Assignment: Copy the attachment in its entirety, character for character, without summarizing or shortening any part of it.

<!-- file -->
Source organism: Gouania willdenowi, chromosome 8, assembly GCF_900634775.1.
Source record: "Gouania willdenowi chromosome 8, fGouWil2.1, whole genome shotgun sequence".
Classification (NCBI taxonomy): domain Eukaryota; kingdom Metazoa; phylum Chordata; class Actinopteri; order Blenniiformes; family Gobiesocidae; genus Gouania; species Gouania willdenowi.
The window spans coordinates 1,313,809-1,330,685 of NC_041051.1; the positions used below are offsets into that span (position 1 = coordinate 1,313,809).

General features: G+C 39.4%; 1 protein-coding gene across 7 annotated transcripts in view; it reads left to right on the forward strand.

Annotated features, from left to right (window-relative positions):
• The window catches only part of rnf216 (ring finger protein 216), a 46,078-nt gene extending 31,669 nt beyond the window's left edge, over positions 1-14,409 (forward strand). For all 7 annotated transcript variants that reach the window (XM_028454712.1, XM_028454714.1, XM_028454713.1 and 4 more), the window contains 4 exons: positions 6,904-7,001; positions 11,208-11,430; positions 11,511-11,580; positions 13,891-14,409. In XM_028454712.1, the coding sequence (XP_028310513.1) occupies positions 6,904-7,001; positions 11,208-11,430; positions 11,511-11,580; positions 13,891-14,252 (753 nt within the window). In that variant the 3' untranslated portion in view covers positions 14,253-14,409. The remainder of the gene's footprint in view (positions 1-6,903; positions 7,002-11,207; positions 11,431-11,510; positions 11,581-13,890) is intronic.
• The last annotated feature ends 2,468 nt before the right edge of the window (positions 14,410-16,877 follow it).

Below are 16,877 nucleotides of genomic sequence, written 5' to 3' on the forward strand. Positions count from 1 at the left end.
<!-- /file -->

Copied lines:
Source organism: Gouania willdenowi, chromosome 8, assembly GCF_900634775.1.
Source record: "Gouania willdenowi chromosome 8, fGouWil2.1, whole genome shotgun sequence".
Classification (NCBI taxonomy): domain Eukaryota; kingdom Metazoa; phylum Chordata; class Actinopteri; order Blenniiformes; family Gobiesocidae; genus Gouania; species Gouania willdenowi.
The window spans coordinates 1,313,809-1,330,685 of NC_041051.1; the positions used below are offsets into that span (position 1 = coordinate 1,313,809).

General features: G+C 39.4%; 1 protein-coding gene across 7 annotated transcripts in view; it reads left to right on the forward strand.

Annotated features, from left to right (window-relative positions):
• The window catches only part of rnf216 (ring finger protein 216), a 46,078-nt gene extending 31,669 nt beyond the window's left edge, over positions 1-14,409 (forward strand). For all 7 annotated transcript variants that reach the window (XM_028454712.1, XM_028454714.1, XM_028454713.1 and 4 more), the window contains 4 exons: positions 6,904-7,001; positions 11,208-11,430; positions 11,511-11,580; positions 13,891-14,409. In XM_028454712.1, the coding sequence (XP_028310513.1) occupies positions 6,904-7,001; positions 11,208-11,430; positions 11,511-11,580; positions 13,891-14,252 (753 nt within the window). In that variant the 3' untranslated portion in view covers positions 14,253-14,409. The remainder of the gene's footprint in view (positions 1-6,903; positions 7,002-11,207; positions 11,431-11,510; positions 11,581-13,890) is intronic.
• The last annotated feature ends 2,468 nt before the right edge of the window (positions 14,410-16,877 follow it).

Below are 16,877 nucleotides of genomic sequence, written 5' to 3' on the forward strand. Positions count from 1 at the left end.